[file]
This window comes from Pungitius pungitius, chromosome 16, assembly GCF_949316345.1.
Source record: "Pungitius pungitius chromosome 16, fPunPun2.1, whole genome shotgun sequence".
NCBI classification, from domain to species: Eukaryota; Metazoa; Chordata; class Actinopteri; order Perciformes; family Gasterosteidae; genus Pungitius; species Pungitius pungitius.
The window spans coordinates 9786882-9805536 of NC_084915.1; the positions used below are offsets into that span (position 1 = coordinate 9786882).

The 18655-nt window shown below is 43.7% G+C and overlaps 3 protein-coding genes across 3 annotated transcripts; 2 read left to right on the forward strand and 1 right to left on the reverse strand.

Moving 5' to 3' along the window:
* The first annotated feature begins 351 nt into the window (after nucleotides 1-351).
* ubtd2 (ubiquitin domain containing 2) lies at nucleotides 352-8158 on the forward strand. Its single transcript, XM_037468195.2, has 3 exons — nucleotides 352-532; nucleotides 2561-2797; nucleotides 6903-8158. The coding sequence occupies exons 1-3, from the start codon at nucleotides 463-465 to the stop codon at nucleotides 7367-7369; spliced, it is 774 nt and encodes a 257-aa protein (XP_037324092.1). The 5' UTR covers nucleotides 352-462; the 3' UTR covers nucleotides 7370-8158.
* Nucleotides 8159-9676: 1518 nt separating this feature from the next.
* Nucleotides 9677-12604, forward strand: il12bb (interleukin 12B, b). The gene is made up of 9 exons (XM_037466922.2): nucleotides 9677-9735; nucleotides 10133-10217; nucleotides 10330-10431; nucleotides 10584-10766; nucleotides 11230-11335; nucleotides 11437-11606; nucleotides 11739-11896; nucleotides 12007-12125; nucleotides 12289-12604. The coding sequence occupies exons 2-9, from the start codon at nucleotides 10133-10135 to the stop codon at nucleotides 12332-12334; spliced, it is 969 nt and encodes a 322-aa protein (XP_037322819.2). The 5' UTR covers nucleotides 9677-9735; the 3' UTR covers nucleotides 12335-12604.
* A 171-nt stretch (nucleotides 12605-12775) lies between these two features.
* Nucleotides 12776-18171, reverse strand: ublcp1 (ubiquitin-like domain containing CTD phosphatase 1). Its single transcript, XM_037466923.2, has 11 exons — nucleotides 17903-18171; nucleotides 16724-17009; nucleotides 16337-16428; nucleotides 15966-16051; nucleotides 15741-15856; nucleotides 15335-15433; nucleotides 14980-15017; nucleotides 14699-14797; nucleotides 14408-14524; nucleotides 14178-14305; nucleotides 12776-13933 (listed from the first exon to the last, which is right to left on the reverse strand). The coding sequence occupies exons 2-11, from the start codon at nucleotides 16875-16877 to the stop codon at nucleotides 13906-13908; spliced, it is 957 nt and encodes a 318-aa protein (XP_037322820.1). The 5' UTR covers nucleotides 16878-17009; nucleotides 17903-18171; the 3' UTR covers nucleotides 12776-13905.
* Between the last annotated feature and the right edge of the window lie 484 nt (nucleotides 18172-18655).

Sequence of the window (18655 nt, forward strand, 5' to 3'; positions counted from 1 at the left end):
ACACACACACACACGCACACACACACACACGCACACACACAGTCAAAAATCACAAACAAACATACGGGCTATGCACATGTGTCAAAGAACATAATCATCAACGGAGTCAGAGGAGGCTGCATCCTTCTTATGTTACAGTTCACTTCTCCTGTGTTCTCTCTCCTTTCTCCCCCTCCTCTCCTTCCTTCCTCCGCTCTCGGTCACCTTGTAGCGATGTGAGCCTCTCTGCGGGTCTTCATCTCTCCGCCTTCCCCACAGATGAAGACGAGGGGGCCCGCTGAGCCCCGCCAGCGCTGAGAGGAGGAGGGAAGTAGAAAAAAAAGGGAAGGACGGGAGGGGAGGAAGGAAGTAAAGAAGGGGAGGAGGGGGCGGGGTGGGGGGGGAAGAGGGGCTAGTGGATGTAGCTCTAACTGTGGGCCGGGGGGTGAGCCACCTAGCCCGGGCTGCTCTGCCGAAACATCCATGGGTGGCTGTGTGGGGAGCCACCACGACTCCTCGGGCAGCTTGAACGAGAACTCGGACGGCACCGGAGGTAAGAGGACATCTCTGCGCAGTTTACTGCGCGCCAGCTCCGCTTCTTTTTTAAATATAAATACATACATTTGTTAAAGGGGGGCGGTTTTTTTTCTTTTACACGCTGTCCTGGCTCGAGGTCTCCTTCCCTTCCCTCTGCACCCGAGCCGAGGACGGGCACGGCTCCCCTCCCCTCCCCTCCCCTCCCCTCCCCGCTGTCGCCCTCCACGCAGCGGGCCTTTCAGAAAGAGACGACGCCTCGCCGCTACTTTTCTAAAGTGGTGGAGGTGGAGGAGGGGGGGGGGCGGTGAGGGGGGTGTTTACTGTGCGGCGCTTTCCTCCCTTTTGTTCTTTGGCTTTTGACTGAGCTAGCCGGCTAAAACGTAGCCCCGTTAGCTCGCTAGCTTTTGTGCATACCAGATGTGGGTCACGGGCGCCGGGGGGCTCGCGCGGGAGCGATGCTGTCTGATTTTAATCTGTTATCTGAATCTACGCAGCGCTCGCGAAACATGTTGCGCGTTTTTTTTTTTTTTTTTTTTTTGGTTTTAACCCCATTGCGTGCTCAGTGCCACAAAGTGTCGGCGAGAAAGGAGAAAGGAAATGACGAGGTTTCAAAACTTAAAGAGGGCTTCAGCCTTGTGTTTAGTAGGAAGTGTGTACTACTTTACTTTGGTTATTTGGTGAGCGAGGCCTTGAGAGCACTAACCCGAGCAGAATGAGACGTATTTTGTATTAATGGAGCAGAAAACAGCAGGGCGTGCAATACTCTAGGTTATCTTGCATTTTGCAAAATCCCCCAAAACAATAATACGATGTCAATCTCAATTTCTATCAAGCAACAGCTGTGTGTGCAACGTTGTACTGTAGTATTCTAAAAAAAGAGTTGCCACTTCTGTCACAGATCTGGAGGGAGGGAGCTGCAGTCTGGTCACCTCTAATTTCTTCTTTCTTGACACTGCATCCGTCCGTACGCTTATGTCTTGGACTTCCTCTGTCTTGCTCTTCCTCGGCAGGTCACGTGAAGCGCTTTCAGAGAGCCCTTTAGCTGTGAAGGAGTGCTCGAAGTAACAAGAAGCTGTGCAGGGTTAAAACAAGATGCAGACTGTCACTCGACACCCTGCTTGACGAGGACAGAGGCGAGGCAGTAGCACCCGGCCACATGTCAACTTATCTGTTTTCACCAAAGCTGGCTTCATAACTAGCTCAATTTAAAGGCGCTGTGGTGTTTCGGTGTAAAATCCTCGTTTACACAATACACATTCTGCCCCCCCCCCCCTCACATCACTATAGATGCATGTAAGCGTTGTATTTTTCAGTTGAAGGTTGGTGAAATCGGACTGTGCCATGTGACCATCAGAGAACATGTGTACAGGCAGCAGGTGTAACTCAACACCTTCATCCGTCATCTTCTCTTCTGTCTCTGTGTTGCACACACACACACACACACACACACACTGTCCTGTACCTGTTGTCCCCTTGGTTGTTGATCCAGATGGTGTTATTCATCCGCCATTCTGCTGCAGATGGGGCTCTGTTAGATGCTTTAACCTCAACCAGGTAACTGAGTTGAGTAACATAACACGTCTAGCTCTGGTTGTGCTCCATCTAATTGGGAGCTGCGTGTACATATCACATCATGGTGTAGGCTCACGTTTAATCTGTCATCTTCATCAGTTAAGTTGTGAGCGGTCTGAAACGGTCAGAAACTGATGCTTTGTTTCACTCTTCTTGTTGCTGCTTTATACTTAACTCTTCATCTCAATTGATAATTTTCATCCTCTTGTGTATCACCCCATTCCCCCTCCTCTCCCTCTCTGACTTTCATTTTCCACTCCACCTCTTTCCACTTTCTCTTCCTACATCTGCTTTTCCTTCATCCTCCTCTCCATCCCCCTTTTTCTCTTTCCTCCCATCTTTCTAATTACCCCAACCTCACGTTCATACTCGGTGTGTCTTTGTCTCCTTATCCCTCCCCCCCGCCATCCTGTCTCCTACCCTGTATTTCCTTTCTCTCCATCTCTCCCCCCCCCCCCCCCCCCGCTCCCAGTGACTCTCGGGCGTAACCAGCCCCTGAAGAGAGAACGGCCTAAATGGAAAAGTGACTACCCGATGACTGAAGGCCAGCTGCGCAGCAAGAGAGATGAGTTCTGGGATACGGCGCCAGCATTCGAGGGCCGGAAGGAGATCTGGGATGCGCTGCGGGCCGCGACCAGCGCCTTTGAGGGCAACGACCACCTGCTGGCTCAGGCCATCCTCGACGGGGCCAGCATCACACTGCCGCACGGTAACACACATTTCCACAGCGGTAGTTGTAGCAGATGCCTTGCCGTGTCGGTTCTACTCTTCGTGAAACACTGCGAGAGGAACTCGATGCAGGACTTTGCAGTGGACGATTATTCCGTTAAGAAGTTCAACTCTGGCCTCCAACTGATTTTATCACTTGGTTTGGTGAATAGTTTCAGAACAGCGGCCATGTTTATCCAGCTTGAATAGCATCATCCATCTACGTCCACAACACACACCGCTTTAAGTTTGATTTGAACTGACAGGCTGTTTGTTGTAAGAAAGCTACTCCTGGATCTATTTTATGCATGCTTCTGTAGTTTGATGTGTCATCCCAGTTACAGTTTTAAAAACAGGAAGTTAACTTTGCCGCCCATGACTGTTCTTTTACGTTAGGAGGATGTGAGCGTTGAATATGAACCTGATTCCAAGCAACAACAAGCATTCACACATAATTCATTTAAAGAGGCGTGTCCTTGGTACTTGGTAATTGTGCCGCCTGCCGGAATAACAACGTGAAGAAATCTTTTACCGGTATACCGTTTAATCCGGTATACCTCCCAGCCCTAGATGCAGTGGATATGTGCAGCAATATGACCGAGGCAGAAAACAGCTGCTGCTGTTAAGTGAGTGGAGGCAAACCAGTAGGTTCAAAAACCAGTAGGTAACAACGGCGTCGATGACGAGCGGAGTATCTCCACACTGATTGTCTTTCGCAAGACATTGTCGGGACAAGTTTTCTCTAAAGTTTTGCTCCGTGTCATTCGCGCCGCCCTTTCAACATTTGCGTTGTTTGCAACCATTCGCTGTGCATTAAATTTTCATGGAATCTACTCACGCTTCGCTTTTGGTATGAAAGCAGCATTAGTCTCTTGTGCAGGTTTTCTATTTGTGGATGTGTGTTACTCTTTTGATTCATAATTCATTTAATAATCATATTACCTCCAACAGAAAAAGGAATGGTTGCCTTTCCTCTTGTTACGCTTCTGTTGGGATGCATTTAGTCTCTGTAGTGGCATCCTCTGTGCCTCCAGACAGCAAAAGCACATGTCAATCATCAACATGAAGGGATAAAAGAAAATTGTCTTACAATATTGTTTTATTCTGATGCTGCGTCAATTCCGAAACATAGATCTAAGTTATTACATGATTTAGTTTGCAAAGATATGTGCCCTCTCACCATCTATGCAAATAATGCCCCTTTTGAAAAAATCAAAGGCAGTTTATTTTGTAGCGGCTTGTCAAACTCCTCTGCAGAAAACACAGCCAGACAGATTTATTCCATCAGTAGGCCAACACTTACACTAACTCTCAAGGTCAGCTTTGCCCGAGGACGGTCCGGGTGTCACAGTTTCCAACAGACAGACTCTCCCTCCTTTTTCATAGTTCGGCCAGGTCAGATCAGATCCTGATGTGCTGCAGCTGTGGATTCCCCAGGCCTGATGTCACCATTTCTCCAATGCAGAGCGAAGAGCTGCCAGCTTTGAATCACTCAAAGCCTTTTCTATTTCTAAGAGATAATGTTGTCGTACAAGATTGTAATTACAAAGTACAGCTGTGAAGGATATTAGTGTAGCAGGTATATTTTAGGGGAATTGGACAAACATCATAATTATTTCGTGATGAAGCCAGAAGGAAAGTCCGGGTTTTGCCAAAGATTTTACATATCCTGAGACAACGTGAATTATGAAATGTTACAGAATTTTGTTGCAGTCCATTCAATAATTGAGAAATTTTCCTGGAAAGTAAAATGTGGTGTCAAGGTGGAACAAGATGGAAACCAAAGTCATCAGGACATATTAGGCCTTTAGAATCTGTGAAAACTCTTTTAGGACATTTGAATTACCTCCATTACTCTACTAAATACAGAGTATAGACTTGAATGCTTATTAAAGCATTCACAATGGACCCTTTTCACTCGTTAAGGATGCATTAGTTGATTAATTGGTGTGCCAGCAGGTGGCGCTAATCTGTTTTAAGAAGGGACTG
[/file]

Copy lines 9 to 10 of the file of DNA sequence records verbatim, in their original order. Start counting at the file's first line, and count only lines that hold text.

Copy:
* Nucleotides 8159-9676: 1518 nt separating this feature from the next.
* Nucleotides 9677-12604, forward strand: il12bb (interleukin 12B, b). The gene is made up of 9 exons (XM_037466922.2): nucleotides 9677-9735; nucleotides 10133-10217; nucleotides 10330-10431; nucleotides 10584-10766; nucleotides 11230-11335; nucleotides 11437-11606; nucleotides 11739-11896; nucleotides 12007-12125; nucleotides 12289-12604. The coding sequence occupies exons 2-9, from the start codon at nucleotides 10133-10135 to the stop codon at nucleotides 12332-12334; spliced, it is 969 nt and encodes a 322-aa protein (XP_037322819.2). The 5' UTR covers nucleotides 9677-9735; the 3' UTR covers nucleotides 12335-12604.